Apart from state licensing, you should keep in mind that there may be local zoning laws that would prohibit running a child care business in a particular location. This is more likely to be an issue if you are thinking of operating the business out of your home and you live in a clearly residential, as opposed to commercial, area. Even if a child care center is permissible under the local zoning ordinance, you may be required to obtain a compliance certificate from the local zoning authority. In short, your best bet is to investigate zoning regulations before you open for business.
The government is very concerned about the health and safety of infants and small children, and Texas child care regulations are extensive. With some variation depending on whether you are operating out of your home or an independent child care center, and how many children will be under care, key areas of state regulation include:
As the last item on the list indicates, the state has the authority to inspect your operation to ensure compliance with the regulations, as well as to investigate when lack of compliance, or abuse or neglect, is suspected. Similarly, you should expect that a fire marshal or other fire prevention official will make an inspection to ensure all fire safety regulations are being complied with, and an annual sanitation inspection; there may also be other regulatory inspections.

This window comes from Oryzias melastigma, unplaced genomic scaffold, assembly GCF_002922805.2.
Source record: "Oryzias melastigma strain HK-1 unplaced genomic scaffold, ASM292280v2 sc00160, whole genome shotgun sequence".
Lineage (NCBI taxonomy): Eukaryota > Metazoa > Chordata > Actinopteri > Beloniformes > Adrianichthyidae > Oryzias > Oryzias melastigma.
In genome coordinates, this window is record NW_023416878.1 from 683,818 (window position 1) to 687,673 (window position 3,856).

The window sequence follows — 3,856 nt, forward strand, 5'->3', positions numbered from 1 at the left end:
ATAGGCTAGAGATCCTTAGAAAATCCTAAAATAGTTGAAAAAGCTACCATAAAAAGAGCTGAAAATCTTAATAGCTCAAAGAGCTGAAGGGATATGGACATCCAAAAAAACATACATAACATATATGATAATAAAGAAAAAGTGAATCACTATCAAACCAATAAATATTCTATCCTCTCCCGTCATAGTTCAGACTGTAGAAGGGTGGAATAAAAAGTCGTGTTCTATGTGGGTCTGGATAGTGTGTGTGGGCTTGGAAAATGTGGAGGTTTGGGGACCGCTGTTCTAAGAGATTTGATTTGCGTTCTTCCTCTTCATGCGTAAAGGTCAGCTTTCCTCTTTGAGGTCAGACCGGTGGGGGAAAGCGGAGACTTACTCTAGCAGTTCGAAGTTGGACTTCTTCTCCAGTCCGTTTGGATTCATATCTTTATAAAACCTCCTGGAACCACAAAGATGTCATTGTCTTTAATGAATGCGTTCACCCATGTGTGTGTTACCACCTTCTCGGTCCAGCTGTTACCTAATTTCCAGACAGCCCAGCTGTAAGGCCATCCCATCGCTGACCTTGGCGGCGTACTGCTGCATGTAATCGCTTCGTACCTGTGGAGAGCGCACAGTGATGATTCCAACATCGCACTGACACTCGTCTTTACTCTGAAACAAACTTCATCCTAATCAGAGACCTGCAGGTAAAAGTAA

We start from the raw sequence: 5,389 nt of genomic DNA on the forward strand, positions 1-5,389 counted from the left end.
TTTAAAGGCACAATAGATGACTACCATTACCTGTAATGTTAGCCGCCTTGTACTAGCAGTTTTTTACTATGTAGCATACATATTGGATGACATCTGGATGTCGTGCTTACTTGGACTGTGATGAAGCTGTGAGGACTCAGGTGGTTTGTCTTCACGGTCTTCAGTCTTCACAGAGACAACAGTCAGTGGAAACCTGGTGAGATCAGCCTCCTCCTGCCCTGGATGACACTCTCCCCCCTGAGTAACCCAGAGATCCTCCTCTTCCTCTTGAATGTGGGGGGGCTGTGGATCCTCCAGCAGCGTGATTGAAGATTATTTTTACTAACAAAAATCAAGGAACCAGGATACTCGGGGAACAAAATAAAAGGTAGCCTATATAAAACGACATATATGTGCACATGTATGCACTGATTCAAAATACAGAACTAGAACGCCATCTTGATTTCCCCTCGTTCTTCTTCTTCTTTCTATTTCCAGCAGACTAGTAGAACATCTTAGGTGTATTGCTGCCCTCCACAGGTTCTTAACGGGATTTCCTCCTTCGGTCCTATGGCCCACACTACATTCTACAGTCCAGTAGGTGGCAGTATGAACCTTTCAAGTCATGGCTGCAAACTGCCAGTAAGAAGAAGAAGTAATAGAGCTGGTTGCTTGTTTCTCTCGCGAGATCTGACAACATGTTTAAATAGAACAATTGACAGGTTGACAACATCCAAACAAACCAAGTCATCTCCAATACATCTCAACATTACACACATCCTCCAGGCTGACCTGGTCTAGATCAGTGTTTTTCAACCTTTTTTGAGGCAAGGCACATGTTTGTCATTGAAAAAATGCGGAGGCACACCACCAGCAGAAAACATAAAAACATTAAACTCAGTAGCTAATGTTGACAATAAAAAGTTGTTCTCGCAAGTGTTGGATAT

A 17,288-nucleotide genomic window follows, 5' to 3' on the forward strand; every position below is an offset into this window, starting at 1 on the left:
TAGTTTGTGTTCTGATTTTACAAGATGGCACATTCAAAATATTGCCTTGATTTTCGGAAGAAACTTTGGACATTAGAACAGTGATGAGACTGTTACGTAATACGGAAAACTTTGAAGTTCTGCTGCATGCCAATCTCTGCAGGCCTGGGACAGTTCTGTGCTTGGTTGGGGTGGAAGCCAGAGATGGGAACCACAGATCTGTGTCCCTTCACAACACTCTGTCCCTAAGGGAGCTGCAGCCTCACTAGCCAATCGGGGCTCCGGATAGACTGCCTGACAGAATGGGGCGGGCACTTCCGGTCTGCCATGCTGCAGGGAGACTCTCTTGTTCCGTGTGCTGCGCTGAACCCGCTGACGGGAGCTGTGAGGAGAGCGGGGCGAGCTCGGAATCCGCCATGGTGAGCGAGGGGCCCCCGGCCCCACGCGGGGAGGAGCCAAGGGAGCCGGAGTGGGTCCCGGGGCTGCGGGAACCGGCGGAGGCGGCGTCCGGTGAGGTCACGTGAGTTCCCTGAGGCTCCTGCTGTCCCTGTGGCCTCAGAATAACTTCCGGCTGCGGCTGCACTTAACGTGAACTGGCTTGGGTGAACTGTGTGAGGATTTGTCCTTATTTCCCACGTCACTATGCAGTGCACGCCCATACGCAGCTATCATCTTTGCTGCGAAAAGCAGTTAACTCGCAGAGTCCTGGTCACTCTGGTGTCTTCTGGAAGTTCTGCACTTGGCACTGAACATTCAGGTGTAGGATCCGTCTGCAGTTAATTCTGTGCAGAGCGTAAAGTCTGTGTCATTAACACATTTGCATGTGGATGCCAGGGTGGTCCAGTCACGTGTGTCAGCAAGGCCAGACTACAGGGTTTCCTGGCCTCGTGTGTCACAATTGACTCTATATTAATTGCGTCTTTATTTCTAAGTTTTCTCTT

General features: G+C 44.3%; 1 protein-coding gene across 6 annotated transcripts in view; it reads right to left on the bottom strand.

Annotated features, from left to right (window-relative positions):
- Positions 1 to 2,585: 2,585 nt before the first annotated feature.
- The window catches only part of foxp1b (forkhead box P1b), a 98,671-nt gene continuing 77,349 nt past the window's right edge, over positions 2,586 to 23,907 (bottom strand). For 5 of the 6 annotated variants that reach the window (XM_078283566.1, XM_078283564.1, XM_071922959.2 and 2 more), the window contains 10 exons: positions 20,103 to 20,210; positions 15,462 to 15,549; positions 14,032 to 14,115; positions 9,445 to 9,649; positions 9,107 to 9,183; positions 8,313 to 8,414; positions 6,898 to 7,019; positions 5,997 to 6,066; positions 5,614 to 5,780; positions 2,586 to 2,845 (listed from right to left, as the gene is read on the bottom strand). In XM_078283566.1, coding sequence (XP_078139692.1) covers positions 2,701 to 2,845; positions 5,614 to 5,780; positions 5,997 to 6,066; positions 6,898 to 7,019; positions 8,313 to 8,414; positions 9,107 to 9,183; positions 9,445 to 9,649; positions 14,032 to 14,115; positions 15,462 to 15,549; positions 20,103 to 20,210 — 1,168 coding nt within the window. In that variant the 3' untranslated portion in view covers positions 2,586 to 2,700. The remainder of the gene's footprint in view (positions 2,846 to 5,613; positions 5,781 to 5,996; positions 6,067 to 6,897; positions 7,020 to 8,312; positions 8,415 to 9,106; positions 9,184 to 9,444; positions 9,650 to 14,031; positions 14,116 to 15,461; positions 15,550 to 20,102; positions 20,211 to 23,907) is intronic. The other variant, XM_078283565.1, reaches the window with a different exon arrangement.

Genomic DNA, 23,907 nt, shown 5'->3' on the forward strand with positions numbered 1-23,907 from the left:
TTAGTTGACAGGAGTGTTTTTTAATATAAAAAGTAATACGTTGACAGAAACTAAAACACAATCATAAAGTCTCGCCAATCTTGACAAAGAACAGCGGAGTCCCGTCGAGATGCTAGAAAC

Keep in mind that, as part of the inspection process, the DFPS weights each of the hundreds of regulations in terms of how much of a risk each presents to children; the range is high, medium-high, medium, medium-low, and low.
If you run your day care business out of your home, you may be able to deduct expenses for the business. To qualify, you must (a) provide day care to children, and (b) be licensed by the state or exempt from the state's licensing requirement. Details about how to figure the deduction can be found on IRS Publication 587, available at Internal Revenue Service.
There are particular risks associated with operating a child care center, primarily those related to the health and safety of infants and small children. These are on top of more generic business risks such as fire, theft, or other sources of property damage or personal injury.
Try to work with an insurance agent who has previous experience writing policies for child care providers. Consider coverage for sexual abuse or molestation, for corporal punishment, and for employees who are child care providers. In general, make sure you have an excellent general liability policy.
Most day care centers have employees and, in many cases, there can be relatively frequent turnover. You should inform yourself about basic employment law issues such as illegal discrimination, workers compensation, and how to handle the hiring process. With regard to hiring in particular, learn how to:
Keep in mind that there are some employment laws that are specifically relevant to day care workers, such as state training requirements and rules relating to criminal records and fingerprinting.
A good resource for general employment issues is The Employer's Legal Handbook, by Fred Steingold (Nolo). Also, many key employment laws are administered through the Department of Labor, and there are a variety of informative webpages within the Department of Labor website.